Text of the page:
When you’re trying to get a good night’s sleep, it’s important you try to keep the spine neutral while keeping excess strain off your pressure points. The right sleep setup can transform your sleep routine and keep you feeling comfortable and pain-free during your sleep.
Here are a few things to keep in mind when you’re trying to achieve pain-free sleep:
Be deliberate about the types of pillows you need to be using when you’re trying to avoid poor sleep. The right pillow for you is going to vary depending on your sleep position.
Back sleepers will benefit most from using memory foam pillows, while stomach sleepers are advised to sleep with thin pillows to minimize pressure to their neck. For side sleepers, a firm pillow will help keep your sleep position perfectly aligned.
It’s also worth remembering you need to switch out your pillows on a regular basis, since they can hold a lot of allergy triggers, including mold and dust mites, when they’re used over time. The lifespan of an average pillow is suggested to be around eighteen months.
Investing in an adjustable bed frame for your rest can really take your sleep to the next level. Adjustable bed frames allow you to customize your sleeping position for optimal levels of comfort.
They’re a great option for couples with mixed sleeping positions. If you prefer side sleeping while your partner sleeps on their back, you can both adjust the positions of your bed so that they work for you. Modern adjustable bed frames come with a whole host of features that help you level up your bedroom comfort, including massage zones, wireless remote controls, and even built-in USB ports so that you can keep your devices close.
Using the right mattress in your bedroom can have a transformative effect on your overall comfort level. Hybrid mattresses can be a great way to get the plushness and comfort that memory foam is known for, along with the structure and support of a more traditional coil mattress.
The versatility of hybrid mattresses makes them a great choice for sleepers who struggle with chronic pain. When picking out the best mattress for your sleeping position, you’ll want to look out specifically for beds that lie within the medium-firm range, since any softer is going to make alignment a challenge.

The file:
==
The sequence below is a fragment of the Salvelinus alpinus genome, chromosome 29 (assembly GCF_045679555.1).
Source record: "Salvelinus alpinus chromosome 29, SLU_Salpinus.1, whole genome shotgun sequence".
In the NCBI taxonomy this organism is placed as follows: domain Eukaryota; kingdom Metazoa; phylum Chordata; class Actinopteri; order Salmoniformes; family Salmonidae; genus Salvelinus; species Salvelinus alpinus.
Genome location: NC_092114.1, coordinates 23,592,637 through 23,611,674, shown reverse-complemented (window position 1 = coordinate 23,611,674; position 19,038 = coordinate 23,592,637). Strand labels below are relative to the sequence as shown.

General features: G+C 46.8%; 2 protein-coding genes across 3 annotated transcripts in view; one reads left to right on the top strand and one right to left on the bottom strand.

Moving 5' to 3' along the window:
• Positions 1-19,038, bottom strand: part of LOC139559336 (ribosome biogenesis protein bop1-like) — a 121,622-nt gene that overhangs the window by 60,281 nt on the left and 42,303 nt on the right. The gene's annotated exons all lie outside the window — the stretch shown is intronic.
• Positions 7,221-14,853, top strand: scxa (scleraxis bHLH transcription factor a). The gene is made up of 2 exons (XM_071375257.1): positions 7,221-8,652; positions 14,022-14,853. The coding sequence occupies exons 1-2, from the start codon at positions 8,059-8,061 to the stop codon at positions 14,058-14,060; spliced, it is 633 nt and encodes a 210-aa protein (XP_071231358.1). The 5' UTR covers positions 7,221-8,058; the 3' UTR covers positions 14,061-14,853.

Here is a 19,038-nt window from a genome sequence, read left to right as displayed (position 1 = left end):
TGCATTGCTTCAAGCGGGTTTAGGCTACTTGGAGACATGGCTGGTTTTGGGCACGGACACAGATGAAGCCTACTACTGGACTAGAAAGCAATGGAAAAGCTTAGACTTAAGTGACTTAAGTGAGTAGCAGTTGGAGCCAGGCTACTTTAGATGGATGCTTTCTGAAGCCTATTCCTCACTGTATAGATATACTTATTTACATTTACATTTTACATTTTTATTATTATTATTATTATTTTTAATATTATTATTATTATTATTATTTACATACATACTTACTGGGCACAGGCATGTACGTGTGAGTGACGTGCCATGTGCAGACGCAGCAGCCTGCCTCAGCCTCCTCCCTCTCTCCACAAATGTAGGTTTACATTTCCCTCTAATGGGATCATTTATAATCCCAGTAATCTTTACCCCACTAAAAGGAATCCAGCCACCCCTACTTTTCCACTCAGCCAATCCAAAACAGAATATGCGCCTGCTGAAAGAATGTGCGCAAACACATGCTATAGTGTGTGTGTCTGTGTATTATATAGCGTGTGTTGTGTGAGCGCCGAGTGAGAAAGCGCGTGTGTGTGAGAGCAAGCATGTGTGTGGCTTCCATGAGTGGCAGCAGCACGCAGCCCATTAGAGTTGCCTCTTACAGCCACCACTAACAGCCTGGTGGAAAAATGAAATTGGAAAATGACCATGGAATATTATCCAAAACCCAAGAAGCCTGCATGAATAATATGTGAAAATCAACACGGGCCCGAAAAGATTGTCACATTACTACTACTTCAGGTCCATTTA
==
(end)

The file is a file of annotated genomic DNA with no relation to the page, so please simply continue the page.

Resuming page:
The best mattress companies will have extended trial periods so that you’re able to see how your body responds to your new bed before committing to your purchase. Stay away from soft mattresses, which are not as effective in providing support for your sleeping position.
Falling asleep quickly in a sleep position that’s comfortable for you and good for your body is important when you’re trying to prevent any type of chronic pain. Maintaining a healthy sleep cycle ensures you’re able to keep a higher pain threshold than is typical, as well.
Here’s a couple of lifestyle habits to keep in mind for this:
If you struggle with lower back pain, you’re far from alone. Learning how to deal with chronic back pain properly and working out how you’re going to get a good night’s sleep despite it is all about practice, discipline, and a persistent routine. Once you identify the best sleeping positions for lower back pain, you’re going to find a good night’s rest comes to you a whole lot easier.
When it comes to acute lower back pain, you can expect things to last anywhere between a few days to four weeks. More chronic lower back pain, however, can last anywhere from twelve weeks to longer.
It does. Not only can bad posture make your lower back pain worse, but the best sleeping positions have also been shown to improve the overall quality of your sleep. Poor sleeping postures can actually cause wrinkles, heartburn, and chronic pain in other parts of the body, such as your neck.
The best sleep positions for your lower back pain include side sleeping or sleeping on your back. You might also want to invest in a sleep set-up that’s tailored to your comfort - whether that’s using an adjustable bed frame to customize your sleep position or a mattress that provides sufficient support through the night.
There are a few ways you can naturally ease lower back pain. Developing a daily practice of yoga and mindfulness can go a long way in easing any aches or pains you might have. Anti-inflammatory tea and heat patches are also useful to distract yourself. It’s always best to see a physician to provide medical advice for longer, chronic back pain.
Are you having lower back pain? Share your thoughts in the comments.
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Disclaimer. We love sleep and we want you to get the best sleep possible. But we do not provide medical advice. This blog is intended for informational purposes only. It is not a substitute for professional medical info, diagnosis, or treatment. Never ignore professional medical advice in seeking treatment because of something you have read on our blog.